This is pre-eminently a song of the aged, and, like old age, it is reminiscent. The singer passes from memory to hope, and from experience to praise. No very definite division is possible. Generally speaking, it may be noticed that the first part expresses need, and is principally prayer, while the second half affirms con6dence and is principally praise.
The song opens with a prayer for deliverance (verses Psalms 71:1-8). This is not so much a cry out of present distress as a prayer that in the event of trouble the singer may be able to resort to God. The old man is discovered in that the first three verses are almost a direct quotation from a previous psalm (31), perhaps one of his own. His experience of God from birth is his con6dence that he will be heard now. This leads the song on in prayer that he may still be helped in age, for he still has adversaries (verses Psalms 71:9-13). Here again are quotations from earlier psalms which the marginal references will aid the reader in discovering.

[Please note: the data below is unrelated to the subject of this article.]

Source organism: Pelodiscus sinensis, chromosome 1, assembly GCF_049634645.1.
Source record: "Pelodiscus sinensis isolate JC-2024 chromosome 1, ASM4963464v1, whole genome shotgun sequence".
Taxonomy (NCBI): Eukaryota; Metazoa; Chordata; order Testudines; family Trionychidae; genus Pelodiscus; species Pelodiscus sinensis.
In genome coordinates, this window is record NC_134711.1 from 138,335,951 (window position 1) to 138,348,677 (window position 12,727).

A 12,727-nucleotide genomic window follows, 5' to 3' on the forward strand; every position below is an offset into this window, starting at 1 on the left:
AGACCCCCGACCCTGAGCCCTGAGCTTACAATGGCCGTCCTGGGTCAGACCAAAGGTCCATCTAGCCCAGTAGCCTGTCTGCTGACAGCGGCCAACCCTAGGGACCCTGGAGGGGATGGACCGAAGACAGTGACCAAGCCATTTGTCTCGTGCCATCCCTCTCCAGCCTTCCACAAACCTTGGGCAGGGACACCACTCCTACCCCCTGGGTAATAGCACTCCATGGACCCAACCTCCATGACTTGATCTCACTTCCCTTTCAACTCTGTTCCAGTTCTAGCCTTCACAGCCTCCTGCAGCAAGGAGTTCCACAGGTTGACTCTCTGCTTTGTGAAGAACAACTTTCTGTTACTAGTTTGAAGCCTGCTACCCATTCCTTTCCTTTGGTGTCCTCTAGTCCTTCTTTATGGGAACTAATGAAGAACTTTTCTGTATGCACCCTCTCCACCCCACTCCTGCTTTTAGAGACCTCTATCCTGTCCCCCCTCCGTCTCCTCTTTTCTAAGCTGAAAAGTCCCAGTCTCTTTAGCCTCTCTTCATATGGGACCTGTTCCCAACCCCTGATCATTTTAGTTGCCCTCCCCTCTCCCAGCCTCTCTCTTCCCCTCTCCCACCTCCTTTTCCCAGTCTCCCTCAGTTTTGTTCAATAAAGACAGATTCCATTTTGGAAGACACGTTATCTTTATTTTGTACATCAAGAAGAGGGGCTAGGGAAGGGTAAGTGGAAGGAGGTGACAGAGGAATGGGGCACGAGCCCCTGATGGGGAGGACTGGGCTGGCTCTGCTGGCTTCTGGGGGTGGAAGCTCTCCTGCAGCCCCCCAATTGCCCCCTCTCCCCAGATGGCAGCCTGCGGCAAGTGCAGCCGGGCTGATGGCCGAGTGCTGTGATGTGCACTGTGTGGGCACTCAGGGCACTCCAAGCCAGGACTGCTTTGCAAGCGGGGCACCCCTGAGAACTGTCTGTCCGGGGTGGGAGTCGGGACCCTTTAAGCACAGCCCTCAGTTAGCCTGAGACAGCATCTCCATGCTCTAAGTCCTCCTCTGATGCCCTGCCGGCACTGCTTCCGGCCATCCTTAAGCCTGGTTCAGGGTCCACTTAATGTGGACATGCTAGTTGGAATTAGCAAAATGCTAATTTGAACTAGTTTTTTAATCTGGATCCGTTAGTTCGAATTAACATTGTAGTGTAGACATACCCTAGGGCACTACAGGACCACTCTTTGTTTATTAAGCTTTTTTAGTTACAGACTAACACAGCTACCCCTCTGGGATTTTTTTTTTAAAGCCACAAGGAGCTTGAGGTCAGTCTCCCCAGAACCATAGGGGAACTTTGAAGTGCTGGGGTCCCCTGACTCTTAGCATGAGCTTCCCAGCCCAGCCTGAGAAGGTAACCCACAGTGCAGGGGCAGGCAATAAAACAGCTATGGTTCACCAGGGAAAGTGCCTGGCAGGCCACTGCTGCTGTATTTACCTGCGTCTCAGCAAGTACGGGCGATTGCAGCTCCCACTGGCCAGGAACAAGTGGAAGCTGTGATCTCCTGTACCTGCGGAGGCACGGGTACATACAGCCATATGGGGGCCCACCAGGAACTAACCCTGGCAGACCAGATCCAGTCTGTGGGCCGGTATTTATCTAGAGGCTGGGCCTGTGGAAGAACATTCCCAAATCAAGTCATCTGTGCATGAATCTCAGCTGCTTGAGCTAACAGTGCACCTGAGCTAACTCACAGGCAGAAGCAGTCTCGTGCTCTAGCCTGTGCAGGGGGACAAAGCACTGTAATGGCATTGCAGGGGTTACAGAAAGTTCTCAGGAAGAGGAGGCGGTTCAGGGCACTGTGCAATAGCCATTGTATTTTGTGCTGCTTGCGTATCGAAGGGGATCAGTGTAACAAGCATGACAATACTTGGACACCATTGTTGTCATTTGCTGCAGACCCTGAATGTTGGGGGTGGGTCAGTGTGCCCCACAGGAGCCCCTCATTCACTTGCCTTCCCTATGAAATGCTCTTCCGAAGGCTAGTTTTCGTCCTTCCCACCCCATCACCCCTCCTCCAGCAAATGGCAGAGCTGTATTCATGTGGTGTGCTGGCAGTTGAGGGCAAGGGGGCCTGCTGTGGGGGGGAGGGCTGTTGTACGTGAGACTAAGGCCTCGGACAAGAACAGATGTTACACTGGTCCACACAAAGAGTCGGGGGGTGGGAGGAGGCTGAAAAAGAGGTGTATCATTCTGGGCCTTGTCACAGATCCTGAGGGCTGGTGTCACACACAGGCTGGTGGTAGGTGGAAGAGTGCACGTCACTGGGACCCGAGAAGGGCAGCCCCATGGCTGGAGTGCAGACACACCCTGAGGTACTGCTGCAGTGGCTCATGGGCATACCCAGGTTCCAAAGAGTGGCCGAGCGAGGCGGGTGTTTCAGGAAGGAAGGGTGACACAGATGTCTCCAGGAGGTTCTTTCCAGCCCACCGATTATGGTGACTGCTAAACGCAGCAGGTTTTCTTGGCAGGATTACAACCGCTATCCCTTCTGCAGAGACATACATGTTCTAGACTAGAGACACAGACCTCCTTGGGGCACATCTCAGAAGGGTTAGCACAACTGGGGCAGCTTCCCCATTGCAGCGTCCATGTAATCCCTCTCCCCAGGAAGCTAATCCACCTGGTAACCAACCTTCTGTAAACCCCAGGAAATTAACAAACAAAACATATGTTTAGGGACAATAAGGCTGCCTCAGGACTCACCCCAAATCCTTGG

The singer then rises to higher levels as he tells of his confidence in God, and asks that he may be helped to declare God to the succeeding generation. The psalm is a song of sunset, and it is full of beauty. There are storm clouds in the western sky. Some are spent, and some still threaten; but on all is a light which transfigures them.
the Second Week after Epiphany